Aleksandar Vucic told reporters that he, and not some minister, will announce any policy changes
Serbian President Aleksandar Vucic brushed off the demands of one of his cabinet ministers to join the EU sanctions against Russia, telling reporters on Thursday that the long-standing policy might change only if there is no other way.
"Our position is to not impose sanctions," Vucic told reporters in Belgrade, before departing for North Macedonia for talks regarding the breakaway province of Kosovo.
Implying that this policy might be changed only in "circumstances when there is no way out," Vucic said he, Prime Minister Ana Brnabic and Foreign Minister Ivica Dacic would know best if and when that became the case, adding that he would make such an announcement personally.
Vucic was responding to social media posts by Economy Minister Rade Basta, who earlier this week argued that Belgrade should sanction Moscow because the Western pressure was becoming unbearable. Basta's own party disavowed his comments, and some members of the ruling coalition called for his resignation.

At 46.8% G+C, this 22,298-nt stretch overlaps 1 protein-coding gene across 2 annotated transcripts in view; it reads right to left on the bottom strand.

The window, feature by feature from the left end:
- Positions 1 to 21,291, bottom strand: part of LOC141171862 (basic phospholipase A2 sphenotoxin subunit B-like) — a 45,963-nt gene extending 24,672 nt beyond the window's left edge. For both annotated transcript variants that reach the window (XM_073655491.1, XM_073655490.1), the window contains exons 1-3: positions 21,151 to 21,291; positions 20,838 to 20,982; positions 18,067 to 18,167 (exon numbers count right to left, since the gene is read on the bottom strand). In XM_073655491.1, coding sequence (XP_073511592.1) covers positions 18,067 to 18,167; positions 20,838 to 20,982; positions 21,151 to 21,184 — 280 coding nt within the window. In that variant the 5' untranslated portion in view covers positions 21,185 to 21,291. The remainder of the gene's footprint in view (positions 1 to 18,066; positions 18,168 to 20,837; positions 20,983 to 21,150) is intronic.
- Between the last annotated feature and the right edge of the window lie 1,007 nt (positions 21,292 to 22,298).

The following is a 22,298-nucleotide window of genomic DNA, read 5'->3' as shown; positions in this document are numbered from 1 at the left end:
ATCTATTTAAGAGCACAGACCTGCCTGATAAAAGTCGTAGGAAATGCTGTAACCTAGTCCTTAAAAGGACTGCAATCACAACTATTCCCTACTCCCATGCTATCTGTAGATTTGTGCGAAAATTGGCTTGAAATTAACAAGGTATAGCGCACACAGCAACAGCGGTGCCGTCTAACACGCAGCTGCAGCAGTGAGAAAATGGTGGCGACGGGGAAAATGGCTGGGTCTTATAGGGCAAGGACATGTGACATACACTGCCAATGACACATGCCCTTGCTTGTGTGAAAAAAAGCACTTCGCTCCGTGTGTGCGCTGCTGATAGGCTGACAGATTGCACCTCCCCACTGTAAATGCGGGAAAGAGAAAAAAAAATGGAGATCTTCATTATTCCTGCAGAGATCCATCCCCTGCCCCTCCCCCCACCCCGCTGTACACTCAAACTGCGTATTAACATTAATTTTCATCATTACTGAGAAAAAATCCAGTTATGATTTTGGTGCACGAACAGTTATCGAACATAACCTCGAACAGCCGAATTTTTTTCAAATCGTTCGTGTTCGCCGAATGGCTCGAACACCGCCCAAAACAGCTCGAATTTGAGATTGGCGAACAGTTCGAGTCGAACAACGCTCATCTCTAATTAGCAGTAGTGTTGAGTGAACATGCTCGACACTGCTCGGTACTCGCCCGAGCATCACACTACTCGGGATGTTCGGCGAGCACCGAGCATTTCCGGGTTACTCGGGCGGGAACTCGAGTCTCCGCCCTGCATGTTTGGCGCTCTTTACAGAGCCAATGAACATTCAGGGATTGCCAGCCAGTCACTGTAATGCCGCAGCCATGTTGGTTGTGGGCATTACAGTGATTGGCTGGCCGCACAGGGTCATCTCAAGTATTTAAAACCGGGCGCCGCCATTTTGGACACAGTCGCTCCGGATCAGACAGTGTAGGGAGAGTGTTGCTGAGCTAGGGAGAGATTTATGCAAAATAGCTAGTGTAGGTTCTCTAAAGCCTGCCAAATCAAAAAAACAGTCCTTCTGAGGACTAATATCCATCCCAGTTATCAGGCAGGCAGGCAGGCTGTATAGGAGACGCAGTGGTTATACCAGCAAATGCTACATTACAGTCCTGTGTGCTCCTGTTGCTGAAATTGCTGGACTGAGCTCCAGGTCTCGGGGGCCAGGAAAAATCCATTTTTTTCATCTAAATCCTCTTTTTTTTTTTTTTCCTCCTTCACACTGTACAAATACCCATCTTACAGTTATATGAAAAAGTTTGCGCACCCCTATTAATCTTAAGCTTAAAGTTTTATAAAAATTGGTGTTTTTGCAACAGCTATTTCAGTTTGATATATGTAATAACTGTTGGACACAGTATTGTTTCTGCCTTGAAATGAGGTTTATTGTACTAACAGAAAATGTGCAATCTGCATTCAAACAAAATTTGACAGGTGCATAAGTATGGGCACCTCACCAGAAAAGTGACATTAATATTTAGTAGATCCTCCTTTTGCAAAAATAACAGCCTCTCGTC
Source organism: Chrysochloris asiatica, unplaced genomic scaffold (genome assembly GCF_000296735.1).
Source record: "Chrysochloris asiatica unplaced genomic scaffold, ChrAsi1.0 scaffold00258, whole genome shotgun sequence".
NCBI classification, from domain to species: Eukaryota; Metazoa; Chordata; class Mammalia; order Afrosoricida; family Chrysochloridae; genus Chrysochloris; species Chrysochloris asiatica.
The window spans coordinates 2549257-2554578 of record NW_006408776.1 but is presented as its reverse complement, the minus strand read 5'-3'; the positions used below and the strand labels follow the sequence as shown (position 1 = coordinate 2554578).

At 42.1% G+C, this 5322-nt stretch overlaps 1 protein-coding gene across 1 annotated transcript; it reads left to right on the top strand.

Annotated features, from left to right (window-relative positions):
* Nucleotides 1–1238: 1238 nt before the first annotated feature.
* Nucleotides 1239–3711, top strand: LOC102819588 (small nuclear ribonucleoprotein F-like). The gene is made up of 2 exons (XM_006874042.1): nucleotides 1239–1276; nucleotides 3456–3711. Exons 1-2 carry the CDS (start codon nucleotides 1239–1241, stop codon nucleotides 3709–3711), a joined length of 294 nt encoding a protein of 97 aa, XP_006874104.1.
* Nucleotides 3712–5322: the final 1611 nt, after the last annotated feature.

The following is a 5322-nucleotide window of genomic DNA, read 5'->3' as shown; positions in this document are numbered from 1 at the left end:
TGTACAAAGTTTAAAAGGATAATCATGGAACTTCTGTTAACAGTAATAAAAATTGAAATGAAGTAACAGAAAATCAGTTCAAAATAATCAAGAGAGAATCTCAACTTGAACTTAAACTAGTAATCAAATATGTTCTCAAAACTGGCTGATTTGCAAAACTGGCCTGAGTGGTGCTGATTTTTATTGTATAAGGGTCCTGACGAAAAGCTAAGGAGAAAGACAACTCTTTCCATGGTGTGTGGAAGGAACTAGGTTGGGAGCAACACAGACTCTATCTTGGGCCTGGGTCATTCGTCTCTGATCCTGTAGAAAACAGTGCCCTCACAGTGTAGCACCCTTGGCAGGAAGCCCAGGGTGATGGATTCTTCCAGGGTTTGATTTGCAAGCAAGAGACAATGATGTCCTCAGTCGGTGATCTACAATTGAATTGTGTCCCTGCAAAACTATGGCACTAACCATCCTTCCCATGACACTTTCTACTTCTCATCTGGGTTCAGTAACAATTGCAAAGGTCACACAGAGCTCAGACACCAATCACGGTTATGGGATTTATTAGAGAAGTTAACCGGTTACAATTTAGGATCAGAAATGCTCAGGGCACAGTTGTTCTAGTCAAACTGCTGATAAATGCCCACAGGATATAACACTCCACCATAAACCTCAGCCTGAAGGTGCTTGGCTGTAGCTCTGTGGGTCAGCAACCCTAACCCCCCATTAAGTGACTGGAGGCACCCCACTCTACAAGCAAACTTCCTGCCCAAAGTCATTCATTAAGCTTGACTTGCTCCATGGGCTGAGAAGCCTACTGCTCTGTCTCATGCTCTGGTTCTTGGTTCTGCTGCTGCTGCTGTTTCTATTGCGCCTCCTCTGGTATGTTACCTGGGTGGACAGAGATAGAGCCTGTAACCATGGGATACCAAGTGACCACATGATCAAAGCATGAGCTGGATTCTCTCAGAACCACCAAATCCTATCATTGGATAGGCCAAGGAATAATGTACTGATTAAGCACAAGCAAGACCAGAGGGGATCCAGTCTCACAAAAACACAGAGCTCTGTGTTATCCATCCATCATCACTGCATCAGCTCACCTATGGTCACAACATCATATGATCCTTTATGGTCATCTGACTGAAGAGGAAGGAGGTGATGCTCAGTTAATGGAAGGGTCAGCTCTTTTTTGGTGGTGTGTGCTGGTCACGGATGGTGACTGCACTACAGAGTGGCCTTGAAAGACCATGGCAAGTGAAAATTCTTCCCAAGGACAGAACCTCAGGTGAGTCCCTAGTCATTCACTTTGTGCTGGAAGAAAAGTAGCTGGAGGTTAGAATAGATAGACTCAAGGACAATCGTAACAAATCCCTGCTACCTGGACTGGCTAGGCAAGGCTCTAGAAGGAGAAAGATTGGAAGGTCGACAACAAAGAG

Individual ministers can't go to the public with positions that are opposed to the majority of their colleagues in the cabinet, Vucic told reporters. As of Thursday, Basta remains in his post.
Russian Foreign Ministry spokeswoman Maria Zakharova reacted by saying it was strange that Basta was complaining about Russia but did not seem to mind US and EU pressure. Basta tried to make a point that Zakharova was herself under Western sanctions, asking her to come to dinner in Serbia "if she could find a way to come." The Russian diplomat politely reminded the Serbian minister it was Lent, but that she would gladly visit one of Moscow's many Serbian restaurants after Easter.
Serbia has resisted pressure from the EU and the US to sanction Russia over the conflict with Ukraine, pointing out that the West is demanding Belgrade recognize Kosovo as independent but insisting on territorial integrity for Kiev.
Vucic is scheduled to meet with US and EU envoys and the leader of Kosovo's ethnic Albanian government in Ohrid on Friday, to discuss the so-called Franco-German "normalization" plan.
The document, made public by the EU last month, includes provisions that would require Serbia to de facto recognize Kosovo and "harmonize" its foreign policy with Brussels, meaning sanctions against Russia.